Back when I was a kid, there were infomercials for various products and musical artists. One of the earliest infomercials that I remember was for the Veg-O-Matic. The Veg-O-Matic came out before electric food processors. For only $19.95 you could slice and dice just about anything and make enough Julienne carrots and French fries to keep your family fed for the next six months.
There were also infomercials for the Abdominizer and various cleaners and stain removers that were better than anything you can buy in a store. But the Veg-O-Matic was the classic infomercial product of the 1960s and '70s.
The Veg-O-Matic was made by K-Tel, which also produced all sorts of records (and infomercials to sell those records). You could get anything you wanted on K-Tel records: greatest pop hits of the '60s and '70s, the best love songs and duets, great polkas, instrumental hits, and more. K-Tel would send you those songs on LP records, cassette tapes, or even 8-track tapes. You could even buy K-Tel records for only $3.99 in various stores too. Nobody I knew ever owned any K-Tel record sets; but somebody must have bought them because they continued to be advertised for many years.
When I got older and watched late night cable TV, there were lots of commercials for Boxcar Willie and Zamfir, Master of the Pan Flute. I always thought that Zamfir was a big joke and couldn't possibly be real. But in 1992, shortly after moving to Germany, I went to Munich with my husband and some friends. As we were walking around, we saw posters for an upcoming Zamfir concert in Munich. In German, Zamfir is der Koenig des Panfloetes (The King of the Pan Flute). After having a good laugh after realizing that the person we saw on those late night infomercials in the States was real, we took some of the posters to show our friends. It turns out that Zamfir is very popular in Europe. Who would have known?
A couple of weeks ago my son was home sick from school and was watching German daytime TV. As he was channel surfing, he came upon an infomercial for the Amazing Spider Pan. Yes, even the Germans have infomercials and home shopping channels. The Spider Pan is a frying pan with a special spider web pattern that makes it easy to cook with less oil and to clean. When you call in your order, you get 3 Spider Pans, 2 free lids (I assume that one lid fits two of the pans), and an instruction booklet. The instruction booklet looked rather thick. I guess there's more to using the Spider Pan than, "1. Put food in pan. 2. Put pan on stove. 3. Turn on burner." I couldn't find any Spider Pan commercials in English. I guess they're only sold in non-English speaking countries.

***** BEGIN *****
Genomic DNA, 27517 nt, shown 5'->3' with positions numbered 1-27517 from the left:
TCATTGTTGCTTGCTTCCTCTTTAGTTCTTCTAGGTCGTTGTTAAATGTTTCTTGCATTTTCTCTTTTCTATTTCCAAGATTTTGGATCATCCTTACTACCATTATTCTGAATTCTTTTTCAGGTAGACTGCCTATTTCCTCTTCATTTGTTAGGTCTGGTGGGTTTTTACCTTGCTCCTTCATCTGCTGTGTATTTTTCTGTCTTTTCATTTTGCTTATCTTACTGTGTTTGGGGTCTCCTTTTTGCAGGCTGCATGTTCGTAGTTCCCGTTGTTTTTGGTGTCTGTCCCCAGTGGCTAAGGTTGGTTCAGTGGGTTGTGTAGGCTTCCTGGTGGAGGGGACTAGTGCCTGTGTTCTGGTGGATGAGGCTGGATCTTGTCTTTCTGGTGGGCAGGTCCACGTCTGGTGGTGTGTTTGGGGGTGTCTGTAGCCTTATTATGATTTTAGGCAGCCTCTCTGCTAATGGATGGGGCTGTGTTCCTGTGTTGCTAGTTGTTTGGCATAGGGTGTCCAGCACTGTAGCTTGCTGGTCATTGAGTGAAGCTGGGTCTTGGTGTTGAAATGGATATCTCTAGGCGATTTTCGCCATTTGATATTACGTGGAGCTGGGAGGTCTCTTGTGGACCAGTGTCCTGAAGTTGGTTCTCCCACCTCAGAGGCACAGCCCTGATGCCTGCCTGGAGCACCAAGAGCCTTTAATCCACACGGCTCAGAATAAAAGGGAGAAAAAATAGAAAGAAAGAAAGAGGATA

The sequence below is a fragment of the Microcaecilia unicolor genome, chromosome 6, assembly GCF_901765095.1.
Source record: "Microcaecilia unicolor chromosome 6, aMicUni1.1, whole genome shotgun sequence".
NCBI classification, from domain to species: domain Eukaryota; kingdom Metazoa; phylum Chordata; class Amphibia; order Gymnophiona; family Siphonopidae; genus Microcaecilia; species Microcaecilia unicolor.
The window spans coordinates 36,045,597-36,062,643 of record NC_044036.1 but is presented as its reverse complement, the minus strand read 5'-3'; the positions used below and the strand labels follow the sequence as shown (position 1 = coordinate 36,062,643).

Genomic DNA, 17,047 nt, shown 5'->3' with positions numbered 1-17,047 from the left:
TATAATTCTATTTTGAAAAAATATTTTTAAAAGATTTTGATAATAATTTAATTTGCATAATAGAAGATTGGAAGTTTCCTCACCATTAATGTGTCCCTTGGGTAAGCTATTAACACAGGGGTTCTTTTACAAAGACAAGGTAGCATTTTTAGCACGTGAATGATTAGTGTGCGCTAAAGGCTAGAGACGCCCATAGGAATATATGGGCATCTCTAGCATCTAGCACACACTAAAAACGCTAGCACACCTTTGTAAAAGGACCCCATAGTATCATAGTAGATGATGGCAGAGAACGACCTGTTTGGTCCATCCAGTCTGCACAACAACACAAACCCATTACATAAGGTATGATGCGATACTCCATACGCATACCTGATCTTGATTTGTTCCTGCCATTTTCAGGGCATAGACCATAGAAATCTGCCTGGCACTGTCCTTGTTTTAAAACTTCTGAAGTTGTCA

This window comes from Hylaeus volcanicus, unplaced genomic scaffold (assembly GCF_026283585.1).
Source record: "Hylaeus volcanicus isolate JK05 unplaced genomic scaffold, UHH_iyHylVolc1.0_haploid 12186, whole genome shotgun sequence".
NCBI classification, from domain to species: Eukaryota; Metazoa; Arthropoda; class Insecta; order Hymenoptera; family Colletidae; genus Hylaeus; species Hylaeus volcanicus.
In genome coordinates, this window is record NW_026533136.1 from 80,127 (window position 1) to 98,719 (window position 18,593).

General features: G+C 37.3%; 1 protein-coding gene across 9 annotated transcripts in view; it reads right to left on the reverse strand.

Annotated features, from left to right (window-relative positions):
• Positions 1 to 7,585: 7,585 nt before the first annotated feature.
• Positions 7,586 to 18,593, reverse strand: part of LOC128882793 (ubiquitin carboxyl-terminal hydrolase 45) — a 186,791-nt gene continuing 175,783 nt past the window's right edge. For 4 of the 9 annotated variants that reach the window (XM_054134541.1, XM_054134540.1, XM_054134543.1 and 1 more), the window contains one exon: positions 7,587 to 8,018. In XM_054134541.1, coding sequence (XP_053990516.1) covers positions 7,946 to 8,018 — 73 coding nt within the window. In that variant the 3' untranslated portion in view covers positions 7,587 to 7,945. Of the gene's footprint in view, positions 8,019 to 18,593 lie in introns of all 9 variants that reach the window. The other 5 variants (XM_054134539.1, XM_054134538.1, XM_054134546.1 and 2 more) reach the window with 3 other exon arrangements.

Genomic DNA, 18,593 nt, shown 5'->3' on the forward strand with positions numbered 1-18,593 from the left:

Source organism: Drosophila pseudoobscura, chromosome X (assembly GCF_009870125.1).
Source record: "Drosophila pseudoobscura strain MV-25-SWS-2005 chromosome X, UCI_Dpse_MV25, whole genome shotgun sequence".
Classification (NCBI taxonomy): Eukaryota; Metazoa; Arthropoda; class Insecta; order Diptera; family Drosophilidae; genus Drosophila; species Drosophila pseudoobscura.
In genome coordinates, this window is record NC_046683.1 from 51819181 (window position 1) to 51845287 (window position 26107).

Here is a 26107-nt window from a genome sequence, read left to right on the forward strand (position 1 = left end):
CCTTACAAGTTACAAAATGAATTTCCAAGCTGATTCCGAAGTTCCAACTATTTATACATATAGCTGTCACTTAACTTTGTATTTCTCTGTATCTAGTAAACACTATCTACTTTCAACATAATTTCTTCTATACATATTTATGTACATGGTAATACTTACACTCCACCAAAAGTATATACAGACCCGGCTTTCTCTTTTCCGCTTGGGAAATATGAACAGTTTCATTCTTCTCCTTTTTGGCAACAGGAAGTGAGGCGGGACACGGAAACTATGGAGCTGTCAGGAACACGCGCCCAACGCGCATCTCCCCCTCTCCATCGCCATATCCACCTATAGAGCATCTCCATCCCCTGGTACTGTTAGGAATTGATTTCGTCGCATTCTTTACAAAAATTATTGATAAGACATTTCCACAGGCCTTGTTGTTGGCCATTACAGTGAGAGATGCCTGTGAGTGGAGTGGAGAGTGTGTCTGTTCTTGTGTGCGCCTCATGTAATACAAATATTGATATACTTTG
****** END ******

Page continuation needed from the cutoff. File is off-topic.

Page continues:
After the Spider Pan infomercial came one for the Kirmesmusikanten. The Kirmesmusikanten are accordion players, one man and one woman. The infomercial started with a woman in Trachten (traditional clothing) against an Alpine background talking about the wonderful and relaxing folk music of the Kirmesmusikanten, and how everyone can now enjoy 80 of their greatest hits on 4 CDs. She was also sad that the Kirmesmusikanten were no more because the man died earlier this year. There were video clips of the Kirmesmusikanten playing a sampling of those 80 hits. Both the man and woman looked like they never realized that the 1970s had come and gone. They were dressed in '70s polyester clothing; the man had an Afro (he was white), and the woman had a mullet perm. Yikes! The woman had a fixed, fake smile, while the man would shrug his shoulders and sport an evil grin while playing his accordion. His facial expressions were hilarious! I had to Google them to see if they were real or a joke. It turns out that the man and woman are a brother and sister from the Netherlands. They are very popular in the Netherlands, Germany, Belgium, and France. Here is one of their videos. I love the very first comment about it (on the last page of comments): "Wow. Words escape me, yet I can't stop watching this video." Needless to say, that comment was fitting.
As long as there is TV, there will be infomercials and people buying the advertised products. I think I'd rather just watch them, have a good laugh, and save my money.